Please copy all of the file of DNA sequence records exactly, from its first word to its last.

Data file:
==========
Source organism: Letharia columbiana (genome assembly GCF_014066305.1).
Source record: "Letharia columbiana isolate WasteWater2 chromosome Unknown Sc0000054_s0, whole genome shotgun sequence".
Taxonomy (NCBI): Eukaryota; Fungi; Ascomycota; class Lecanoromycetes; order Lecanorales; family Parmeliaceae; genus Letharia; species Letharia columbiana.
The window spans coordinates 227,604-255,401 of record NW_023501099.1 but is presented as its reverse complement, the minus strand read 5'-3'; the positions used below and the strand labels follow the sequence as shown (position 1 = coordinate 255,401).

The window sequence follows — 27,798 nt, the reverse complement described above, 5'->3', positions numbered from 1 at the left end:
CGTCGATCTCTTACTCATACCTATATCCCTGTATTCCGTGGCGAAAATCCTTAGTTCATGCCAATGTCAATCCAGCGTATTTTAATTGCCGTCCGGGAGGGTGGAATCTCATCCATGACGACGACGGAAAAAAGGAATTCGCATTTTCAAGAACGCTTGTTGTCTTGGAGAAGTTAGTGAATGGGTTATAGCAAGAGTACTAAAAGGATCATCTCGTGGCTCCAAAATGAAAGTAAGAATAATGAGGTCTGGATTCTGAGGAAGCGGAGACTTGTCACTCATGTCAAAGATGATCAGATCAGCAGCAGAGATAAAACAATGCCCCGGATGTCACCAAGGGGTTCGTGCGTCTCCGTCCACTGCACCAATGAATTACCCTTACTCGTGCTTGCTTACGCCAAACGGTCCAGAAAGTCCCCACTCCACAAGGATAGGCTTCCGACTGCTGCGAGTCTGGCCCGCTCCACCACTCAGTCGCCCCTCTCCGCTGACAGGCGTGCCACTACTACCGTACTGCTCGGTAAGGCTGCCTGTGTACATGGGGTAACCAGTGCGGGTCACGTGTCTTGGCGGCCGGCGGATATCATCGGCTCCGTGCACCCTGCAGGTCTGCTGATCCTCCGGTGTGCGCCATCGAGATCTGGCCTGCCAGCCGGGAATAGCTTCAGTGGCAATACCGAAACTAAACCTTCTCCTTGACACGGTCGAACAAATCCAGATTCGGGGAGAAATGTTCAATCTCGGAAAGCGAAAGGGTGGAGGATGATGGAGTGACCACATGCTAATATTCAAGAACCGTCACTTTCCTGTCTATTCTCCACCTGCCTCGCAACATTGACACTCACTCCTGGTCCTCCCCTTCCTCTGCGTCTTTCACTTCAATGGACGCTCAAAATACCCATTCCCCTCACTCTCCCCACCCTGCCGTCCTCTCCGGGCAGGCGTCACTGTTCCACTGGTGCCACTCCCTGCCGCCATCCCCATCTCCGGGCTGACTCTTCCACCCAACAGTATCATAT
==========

Source organism: Letharia columbiana (genome assembly GCF_014066305.1).
Source record: "Letharia columbiana isolate WasteWater2 chromosome Unknown Sc0000054_s0, whole genome shotgun sequence".
Taxonomy (NCBI): Eukaryota; Fungi; Ascomycota; class Lecanoromycetes; order Lecanorales; family Parmeliaceae; genus Letharia; species Letharia columbiana.
The window spans coordinates 227,604-255,401 of record NW_023501099.1 but is presented as its reverse complement, the minus strand read 5'-3'; the positions used below and the strand labels follow the sequence as shown (position 1 = coordinate 255,401).

The window sequence follows — 27,798 nt, the reverse complement described above, 5'->3', positions numbered from 1 at the left end:
CGTCGATCTCTTACTCATACCTATATCCCTGTATTCCGTGGCGAAAATCCTTAGTTCATGCCAATGTCAATCCAGCGTATTTTAATTGCCGTCCGGGAGGGTGGAATCTCATCCATGACGACGACGGAAAAAAGGAATTCGCATTTTCAAGAACGCTTGTTGTCTTGGAGAAGTTAGTGAATGGGTTATAGCAAGAGTACTAAAAGGATCATCTCGTGGCTCCAAAATGAAAGTAAGAATAATGAGGTCTGGATTCTGAGGAAGCGGAGACTTGTCACTCATGTCAAAGATGATCAGATCAGCAGCAGAGATAAAACAATGCCCCGGATGTCACCAAGGGGTTCGTGCGTCTCCGTCCACTGCACCAATGAATTACCCTTACTCGTGCTTGCTTACGCCAAACGGTCCAGAAAGTCCCCACTCCACAAGGATAGGCTTCCGACTGCTGCGAGTCTGGCCCGCTCCACCACTCAGTCGCCCCTCTCCGCTGACAGGCGTGCCACTACTACCGTACTGCTCGGTAAGGCTGCCTGTGTACATGGGGTAACCAGTGCGGGTCACGTGTCTTGGCGGCCGGCGGATATCATCGGCTCCGTGCACCCTGCAGGTCTGCTGATCCTCCGGTGTGCGCCATCGAGATCTGGCCTGCCAGCCGGGAATAGCTTCAGTGGCAATACCGAAACTAAACCTTCTCCTTGACACGGTCGAACAAATCCAGATTCGGGGAGAAATGTTCAATCTCGGAAAGCGAAAGGGTGGAGGATGATGGAGTGACCACATGCTAATATTCAAGAACCGTCACTTTCCTGTCTATTCTCCACCTGCCTCGCAACATTGACACTCACTCCTGGTCCTCCCCTTCCTCTGCGTCTTTCACTTCAATGGACGCTCAAAATACCCATTCCCCTCACTCTCCCCACCCTGCCGTCCTCTCCGGGCAGGCGTCACTGTTCCACTGGTGCCACTCCCTGCCGCCATCCCCATCTCCGGGCTGACTCTTCCACCCAACAGTATCATAT